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Nash, Ethics and Revelation, 252, 253 ? ?Christ, as God?s atonement, is the revelation and discovery of the fact that sacrifice is as deep in God as his being. He is a holy Creator. He must take upon himself the shame and pain of sin.? The earthly tabernacle and its sacrifices were only the shadow of those in the heavens, and Moses was bidden to make the earthly after the pattern, which he saw in the mount. So the historical atonement was but the shadowing forth to dull and finite minds of an infinite demand of the divine holiness and an infinite satisfaction rendered by the divine love. Godet, S. S. Times, Oct. 16, 1886 ? ?Christ so identified himself with the race he came to save, by sharing its life or its very blood, that when the race itself was redeemed from the curse of sin, his resurrection followed as the first fruits of that redemption.?

<450425> Romans 4:25 ? ?delivered up for our trespasses...raised for our justification.?

Simon, Redemption of Man, 322 ? ?If the Logos is generally the Mediator of the divine immanence in Creation, especially in man, if men are differentiation of the effluent divine energy and if the Logos is the immanent controlling principle of all differentiation, (i.e., the principle of all form) then must not the self-perversion of these human differentiation necessarily react on him who is their constitutive principle?? 339 ? Remember that men do not first have to engraft themselves into Christ, the living whole. They subsist naturally in him and they have to separate themselves, cut themselves off from him, if they are to be separate. This is the mistake made in the ?Life in Christ? theory. Men are treated as in some sense out of Christ, and as having to get into connection with Christ is not that we have to create the relation. We have simply to accept, to recognize, to ratify it. Rejecting Christ is not so much refusal to become one with Christ, as in is refusal to remain one with him, refusal to let him be our life.?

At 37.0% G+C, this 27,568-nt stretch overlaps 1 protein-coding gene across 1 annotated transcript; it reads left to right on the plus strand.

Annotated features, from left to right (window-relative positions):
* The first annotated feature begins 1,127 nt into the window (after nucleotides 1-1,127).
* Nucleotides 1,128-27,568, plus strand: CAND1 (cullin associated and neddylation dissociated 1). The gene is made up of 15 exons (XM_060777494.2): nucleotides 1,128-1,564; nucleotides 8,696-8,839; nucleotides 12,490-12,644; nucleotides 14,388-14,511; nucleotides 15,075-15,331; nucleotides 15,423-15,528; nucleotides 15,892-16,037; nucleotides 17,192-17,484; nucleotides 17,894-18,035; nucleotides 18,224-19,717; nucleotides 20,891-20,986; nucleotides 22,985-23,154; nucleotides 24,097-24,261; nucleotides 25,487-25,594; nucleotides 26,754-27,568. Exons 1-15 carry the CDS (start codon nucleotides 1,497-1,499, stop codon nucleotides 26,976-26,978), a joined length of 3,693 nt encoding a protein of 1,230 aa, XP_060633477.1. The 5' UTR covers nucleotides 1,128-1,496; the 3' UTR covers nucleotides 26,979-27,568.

A. H. Strong, Christ in Creation, 33, 172 ? ?When God breathed into man?s nostrils the breath of life, he communicated freedom and made possible the creature?s self-chosen alienation from himself, the giver of that life. While man could never break the natural bond, which united him to God, he could break the spiritual bond and could introduce even into the life of God a principle of discord and evil. Tie a cord tightly about your finger and you partially isolate the finger and to diminish its nutrition will bring about atrophy and disease. Yet the life of the whole system rouses itself to put away the evil, to untie the cord, to free the diseased and suffering member. The illustration is far from adequate but it helps at a single point. There has been given to each intelligent and moral agent the power, spiritually, to isolate himself from God, while yet he is

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